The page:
- China’s property-debt problem is worse than what the US faced in 2008, Kyle Bass said on CNBC.
- China’s real-estate sector was too reliant on debt, and now many public developers are in default.
- Two Chinese real-estate companies hold a combined debt of about $500 billion.
China’s overreliance on real estate has sent its economy tumbling toward what could be a version of the US’s 2008 financial crisis, Kyle Bass said on CNBC on Tuesday.
“This is just like the US financial crisis on steroids,” the Hayman Capital founder said. “They have 3 ½ times more banking leverage than we did going into the crisis, and they’ve only been at this banking thing for a couple of decades.”
Bass said the years of economic growth China enjoyed prior to the pandemic were made possible by an unregulated real-estate market, which leaned too heavily on debt to expand.
With defaults now plaguing the industry, this could spell trouble for the country’s broader economy. The real-estate sector makes up about a quarter of the country’s GDP and 70% of household wealth.
“The basic architecture of the Chinese economy is broken,” Bass said.
Virtually every public or listed Chinese developer is in default, he said. Two of the biggest, Evergrande and Country Garden, have a collective debt of more than $500 billion. In January, a Hong Kong court ordered the liquidation of Evergrande, and its collapse is sparking fears of systemic risks to come.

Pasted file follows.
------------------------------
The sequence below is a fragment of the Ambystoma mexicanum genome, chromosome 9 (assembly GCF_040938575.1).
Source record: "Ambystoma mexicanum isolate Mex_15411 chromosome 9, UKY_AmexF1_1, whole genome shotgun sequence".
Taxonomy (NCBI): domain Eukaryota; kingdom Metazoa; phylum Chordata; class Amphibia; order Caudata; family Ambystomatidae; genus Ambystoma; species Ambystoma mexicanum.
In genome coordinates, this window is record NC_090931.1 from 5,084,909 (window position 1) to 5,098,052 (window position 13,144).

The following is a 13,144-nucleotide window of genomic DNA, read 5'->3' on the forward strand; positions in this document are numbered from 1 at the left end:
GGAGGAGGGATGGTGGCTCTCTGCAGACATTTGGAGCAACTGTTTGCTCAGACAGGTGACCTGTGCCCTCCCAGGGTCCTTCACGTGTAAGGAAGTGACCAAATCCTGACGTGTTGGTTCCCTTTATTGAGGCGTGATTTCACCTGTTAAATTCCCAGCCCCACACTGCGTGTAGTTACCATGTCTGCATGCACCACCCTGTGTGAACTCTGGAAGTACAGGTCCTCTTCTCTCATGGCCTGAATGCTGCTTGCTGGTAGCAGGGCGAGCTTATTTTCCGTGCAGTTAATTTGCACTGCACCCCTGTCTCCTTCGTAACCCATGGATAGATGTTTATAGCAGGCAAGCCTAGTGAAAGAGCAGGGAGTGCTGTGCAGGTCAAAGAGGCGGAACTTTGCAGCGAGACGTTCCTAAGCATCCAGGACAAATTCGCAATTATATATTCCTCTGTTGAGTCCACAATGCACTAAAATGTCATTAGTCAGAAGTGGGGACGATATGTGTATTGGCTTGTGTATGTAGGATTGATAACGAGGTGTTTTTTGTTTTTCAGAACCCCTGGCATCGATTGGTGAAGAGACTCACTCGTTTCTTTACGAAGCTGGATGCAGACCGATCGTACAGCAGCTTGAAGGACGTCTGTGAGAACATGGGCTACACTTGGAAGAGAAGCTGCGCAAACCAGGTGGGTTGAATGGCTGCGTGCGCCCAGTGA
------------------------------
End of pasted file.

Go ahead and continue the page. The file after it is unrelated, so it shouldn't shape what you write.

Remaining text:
By comparison, the US banking system lost about $800 billion during the financial crisis, later re-equitized through fresh capital, Bass said. Chinese officials have been hesitant to provide the kind of economic stimulus the US did in response to 2008.
Bass said that defaults are leading to financial strain on local governments, which raise revenue through land sales to developers. Government bankruptcies, he added, are now trailing the property market, with the local government debt marketplace equivalent to $13 trillion.
This stress has been reflected in Chinese markets, which have lost about $7 trillion since 2021. In recent weeks, Beijing authorities have publicized efforts to stem these outflows, though confidence has yet to pick up.
“China is going to get much worse no matter how much their regulators say, “We’re going to protect individuals from illicit short selling,'” Bass said. “Imagine regulators blaming a 15-year swoon on their stock market on short sellers.”